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Wednesday, March 03 2010

Much debate exists about the value of joining a writing group. One camp says they're horrible wastes of time where you spend the better part of the hour chit-chatting and do nothing to develop your writing. Others feel outside input stifles the creative process and any negative comments make you doubt your inner voice. Yet another segment swears writing groups are vital to spotting errors in your work and improving the story.

I fall into the latter camp. My writing would stink without the critical eyes of my group (I'm tempted to shoot this blog over to them right now for their thumbs up).

That's not to say all writing groups are fantastic. I was in a short term group where everyone was super nice, and that was the problem. No one wanted to openly critique another writer's work, probably because we were all raised by mothers who insisted on the "if you can't say anything nice, don't say anything at all" rule. Someone might suggest a different word here, the removal of a comma there, all the while piling on the praise. And who doesn't love to hear how wonderful their writing is? But constant compliments with no criticism don't improve the work. It's like having your grandmother read your manuscript. I'd leave the meeting happy to know they liked my work but feeling like I'd accomplished nothing.

On the flip side, I knew one woman who was booted from her writing group because she actually critiqued the work. The group wanted to pat each other on the back and complain about how no one appreciated their work. They weren't interested in actually improving. But she kept arriving at meetings with ideas and suggestions. How dare she! They told her to hit the road.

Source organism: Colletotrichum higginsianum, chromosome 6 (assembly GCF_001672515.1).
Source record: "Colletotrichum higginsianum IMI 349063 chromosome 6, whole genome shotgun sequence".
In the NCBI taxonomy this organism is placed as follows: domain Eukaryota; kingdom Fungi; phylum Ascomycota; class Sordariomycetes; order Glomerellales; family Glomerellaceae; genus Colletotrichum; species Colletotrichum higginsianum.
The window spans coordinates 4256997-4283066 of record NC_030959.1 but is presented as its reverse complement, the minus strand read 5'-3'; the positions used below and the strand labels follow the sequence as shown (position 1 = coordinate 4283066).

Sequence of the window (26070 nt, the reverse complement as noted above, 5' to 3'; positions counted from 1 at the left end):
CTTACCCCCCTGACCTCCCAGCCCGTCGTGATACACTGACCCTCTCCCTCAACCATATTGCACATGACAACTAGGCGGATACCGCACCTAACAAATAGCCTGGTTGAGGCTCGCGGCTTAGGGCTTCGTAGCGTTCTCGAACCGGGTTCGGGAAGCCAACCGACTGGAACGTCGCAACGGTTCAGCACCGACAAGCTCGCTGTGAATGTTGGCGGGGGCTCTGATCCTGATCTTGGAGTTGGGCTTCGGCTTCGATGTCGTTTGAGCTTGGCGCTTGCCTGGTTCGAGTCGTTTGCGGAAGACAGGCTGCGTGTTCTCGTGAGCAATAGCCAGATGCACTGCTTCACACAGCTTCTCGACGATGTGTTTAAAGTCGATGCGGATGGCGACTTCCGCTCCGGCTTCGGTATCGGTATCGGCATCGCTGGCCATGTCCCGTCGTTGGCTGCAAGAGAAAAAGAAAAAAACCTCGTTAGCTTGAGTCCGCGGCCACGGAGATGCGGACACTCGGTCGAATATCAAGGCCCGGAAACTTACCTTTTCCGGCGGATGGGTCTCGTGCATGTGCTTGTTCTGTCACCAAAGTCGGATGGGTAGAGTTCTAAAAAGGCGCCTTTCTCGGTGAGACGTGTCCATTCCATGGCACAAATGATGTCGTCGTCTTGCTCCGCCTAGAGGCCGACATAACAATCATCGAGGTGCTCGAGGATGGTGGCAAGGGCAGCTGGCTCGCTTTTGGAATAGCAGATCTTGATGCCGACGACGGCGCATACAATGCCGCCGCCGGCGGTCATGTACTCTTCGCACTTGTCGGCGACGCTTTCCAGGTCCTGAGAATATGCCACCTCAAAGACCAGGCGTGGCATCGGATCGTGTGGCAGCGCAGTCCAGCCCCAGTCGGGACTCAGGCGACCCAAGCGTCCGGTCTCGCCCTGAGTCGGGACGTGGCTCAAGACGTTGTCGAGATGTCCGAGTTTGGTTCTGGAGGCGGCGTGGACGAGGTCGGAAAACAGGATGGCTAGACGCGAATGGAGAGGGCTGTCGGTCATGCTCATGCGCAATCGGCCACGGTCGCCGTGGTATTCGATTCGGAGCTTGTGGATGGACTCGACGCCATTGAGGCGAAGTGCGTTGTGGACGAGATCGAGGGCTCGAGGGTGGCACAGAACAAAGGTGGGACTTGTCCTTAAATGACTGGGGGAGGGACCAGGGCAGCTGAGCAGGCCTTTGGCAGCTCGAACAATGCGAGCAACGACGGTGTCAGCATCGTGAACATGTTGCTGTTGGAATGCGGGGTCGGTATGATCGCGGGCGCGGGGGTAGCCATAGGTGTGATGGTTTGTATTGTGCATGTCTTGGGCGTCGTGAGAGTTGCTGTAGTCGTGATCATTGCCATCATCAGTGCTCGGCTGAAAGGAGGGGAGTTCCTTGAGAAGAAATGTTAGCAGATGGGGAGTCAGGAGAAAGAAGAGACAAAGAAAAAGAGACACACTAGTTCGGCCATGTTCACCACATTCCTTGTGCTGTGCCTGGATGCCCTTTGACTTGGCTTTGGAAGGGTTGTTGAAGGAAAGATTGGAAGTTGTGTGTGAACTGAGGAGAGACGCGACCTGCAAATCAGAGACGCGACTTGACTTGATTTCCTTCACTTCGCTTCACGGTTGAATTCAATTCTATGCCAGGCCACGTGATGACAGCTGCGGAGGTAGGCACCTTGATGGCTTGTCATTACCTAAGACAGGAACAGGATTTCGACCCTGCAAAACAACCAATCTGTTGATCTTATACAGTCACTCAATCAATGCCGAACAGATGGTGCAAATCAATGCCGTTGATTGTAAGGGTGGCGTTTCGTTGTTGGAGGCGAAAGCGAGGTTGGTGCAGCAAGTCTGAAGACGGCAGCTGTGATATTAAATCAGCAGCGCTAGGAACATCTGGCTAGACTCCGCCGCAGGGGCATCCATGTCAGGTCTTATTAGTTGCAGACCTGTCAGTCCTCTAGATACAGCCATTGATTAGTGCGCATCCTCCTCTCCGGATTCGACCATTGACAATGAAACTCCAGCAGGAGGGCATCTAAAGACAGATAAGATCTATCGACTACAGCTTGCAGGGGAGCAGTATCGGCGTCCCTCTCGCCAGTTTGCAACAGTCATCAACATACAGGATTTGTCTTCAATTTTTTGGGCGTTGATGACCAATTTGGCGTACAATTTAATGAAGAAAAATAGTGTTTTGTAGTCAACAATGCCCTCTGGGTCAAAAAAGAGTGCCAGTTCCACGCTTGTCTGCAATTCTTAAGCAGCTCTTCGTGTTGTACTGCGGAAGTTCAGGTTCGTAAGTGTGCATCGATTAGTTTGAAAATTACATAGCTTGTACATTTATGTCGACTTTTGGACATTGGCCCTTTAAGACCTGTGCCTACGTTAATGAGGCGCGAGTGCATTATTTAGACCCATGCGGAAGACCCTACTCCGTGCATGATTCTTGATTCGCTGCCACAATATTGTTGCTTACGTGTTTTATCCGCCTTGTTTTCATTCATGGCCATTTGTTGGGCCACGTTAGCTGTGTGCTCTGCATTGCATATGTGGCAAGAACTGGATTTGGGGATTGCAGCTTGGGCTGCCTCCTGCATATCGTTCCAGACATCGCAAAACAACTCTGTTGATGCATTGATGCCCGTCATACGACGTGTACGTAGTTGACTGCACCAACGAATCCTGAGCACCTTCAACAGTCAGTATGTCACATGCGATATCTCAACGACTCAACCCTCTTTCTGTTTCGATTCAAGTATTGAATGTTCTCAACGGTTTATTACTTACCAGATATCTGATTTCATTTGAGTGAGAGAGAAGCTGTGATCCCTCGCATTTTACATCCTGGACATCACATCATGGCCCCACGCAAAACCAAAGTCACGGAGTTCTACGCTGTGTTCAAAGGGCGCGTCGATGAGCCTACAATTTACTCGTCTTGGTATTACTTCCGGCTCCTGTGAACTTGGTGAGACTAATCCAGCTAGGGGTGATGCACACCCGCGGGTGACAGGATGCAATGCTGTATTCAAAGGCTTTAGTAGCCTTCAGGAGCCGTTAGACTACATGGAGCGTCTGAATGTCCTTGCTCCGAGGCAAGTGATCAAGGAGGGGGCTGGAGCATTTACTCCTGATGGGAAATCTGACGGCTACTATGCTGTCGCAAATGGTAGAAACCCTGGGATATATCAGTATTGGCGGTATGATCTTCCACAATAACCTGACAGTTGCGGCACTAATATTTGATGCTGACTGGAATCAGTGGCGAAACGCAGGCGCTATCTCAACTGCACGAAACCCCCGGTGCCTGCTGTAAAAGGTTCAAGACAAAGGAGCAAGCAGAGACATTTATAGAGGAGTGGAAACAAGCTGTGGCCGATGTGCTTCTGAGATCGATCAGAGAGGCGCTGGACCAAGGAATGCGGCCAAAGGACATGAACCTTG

My writing group strikes a fantastic balance between spotting problems in my work and providing moral support. They highlight trouble areas, tell me what's missing, offer appropriate additions, and point out flaws with the plot, all the while managing to not make me feel like an idiot. Without the group, my books would be full of inconsistencies, plot holes, and awkward writing. To thank them for their comments, I try to give their writing the same amount of attention and dedication I know they're giving mine.

If you can find such a group, don't let them go. Plant yourself firmly in your critiquing chair and never get up from the table.

Posted by: Staci McLaughlin AT 12:22 pm   |  Permalink   |  0 Comments  |  Email

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